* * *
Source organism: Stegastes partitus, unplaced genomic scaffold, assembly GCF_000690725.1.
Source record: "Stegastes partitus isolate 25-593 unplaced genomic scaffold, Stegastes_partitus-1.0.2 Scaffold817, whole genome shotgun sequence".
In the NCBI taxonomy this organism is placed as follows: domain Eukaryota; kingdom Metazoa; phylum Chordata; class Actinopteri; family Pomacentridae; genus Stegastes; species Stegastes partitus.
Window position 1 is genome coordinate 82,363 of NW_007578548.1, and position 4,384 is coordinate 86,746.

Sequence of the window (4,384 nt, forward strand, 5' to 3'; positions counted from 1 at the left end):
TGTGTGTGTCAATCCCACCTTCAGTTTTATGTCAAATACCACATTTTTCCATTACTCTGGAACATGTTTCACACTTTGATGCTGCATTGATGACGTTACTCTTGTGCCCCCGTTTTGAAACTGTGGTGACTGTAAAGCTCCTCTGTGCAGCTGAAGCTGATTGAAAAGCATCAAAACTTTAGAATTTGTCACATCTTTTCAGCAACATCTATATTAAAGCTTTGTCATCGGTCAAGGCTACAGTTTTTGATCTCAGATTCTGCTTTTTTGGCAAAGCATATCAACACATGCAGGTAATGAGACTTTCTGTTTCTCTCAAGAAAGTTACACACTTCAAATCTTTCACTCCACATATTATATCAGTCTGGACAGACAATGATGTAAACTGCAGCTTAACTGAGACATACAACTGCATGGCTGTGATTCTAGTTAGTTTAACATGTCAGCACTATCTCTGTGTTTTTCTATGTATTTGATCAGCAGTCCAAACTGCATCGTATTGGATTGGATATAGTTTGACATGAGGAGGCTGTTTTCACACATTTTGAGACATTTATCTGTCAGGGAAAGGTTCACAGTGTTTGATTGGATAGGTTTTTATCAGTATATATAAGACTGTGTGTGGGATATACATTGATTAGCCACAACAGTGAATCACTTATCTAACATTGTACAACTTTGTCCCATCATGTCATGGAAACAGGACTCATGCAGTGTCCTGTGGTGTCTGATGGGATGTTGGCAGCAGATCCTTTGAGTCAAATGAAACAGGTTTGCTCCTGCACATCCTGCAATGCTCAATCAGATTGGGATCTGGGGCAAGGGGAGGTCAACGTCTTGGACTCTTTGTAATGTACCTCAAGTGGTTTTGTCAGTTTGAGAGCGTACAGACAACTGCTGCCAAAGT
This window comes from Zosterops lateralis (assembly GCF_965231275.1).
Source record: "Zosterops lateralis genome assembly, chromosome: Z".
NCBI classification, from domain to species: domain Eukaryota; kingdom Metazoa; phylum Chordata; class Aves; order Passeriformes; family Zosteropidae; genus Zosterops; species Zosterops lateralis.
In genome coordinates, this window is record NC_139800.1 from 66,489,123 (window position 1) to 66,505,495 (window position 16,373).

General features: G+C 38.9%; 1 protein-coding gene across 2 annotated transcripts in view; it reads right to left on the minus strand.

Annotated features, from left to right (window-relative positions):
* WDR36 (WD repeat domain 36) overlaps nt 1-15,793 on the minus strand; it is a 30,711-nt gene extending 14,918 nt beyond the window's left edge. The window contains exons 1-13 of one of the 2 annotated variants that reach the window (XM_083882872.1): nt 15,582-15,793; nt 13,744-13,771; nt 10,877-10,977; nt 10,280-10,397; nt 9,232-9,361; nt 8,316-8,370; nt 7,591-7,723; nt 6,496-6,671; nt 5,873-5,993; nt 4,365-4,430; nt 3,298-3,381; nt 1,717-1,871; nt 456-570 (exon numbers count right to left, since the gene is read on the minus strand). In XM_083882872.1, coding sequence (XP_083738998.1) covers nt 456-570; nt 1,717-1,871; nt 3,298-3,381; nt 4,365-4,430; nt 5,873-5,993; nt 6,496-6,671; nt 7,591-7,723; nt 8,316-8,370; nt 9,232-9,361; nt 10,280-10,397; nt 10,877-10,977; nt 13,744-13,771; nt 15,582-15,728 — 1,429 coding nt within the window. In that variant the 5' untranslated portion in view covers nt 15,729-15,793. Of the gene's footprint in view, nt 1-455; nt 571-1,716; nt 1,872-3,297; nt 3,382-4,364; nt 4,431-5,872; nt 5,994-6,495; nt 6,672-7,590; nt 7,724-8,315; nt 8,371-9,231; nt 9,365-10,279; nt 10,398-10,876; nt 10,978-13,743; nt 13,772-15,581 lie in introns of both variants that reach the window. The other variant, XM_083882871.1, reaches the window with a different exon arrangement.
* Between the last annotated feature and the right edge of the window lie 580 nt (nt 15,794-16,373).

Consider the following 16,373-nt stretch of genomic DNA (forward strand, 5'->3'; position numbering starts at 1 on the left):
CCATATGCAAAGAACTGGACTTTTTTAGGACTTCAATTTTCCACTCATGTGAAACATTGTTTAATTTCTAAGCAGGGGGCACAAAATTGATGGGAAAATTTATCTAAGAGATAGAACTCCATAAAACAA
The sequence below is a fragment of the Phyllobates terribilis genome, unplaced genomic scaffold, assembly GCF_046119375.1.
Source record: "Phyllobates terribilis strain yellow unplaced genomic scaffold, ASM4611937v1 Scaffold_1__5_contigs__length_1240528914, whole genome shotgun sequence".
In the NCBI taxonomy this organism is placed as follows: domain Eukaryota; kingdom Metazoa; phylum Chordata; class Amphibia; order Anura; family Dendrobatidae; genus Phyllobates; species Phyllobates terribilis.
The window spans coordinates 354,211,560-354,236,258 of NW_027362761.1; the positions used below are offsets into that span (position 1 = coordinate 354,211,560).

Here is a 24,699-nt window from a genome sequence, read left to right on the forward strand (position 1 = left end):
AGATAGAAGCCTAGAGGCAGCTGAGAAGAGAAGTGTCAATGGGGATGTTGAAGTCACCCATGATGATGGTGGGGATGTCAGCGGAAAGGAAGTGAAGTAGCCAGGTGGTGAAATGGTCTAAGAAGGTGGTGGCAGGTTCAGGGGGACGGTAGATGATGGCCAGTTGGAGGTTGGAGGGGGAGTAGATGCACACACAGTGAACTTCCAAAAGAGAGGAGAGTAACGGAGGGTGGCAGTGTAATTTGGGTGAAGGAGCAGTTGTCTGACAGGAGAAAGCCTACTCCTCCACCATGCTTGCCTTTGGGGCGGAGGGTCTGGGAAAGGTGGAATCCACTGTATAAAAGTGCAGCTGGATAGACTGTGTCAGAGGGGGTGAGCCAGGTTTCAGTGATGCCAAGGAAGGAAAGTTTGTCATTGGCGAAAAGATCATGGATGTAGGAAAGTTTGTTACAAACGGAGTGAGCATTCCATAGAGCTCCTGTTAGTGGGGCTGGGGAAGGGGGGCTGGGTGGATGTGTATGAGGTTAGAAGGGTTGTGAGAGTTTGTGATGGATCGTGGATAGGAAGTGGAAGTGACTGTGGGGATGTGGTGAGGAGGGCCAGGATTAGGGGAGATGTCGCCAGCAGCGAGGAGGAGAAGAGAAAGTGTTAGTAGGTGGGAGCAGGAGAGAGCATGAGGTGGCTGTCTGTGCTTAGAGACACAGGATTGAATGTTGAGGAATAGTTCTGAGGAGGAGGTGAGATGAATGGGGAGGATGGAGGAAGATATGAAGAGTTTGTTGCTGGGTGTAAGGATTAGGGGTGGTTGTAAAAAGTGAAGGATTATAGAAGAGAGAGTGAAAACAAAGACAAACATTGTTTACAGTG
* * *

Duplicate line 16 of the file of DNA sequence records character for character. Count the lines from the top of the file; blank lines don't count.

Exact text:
CCATATGCAAAGAACTGGACTTTTTTAGGACTTCAATTTTCCACTCATGTGAAACATTGTTTAATTTCTAAGCAGGGGGCACAAAATTGATGGGAAAATTTATCTAAGAGATAGAACTCCATAAAACAA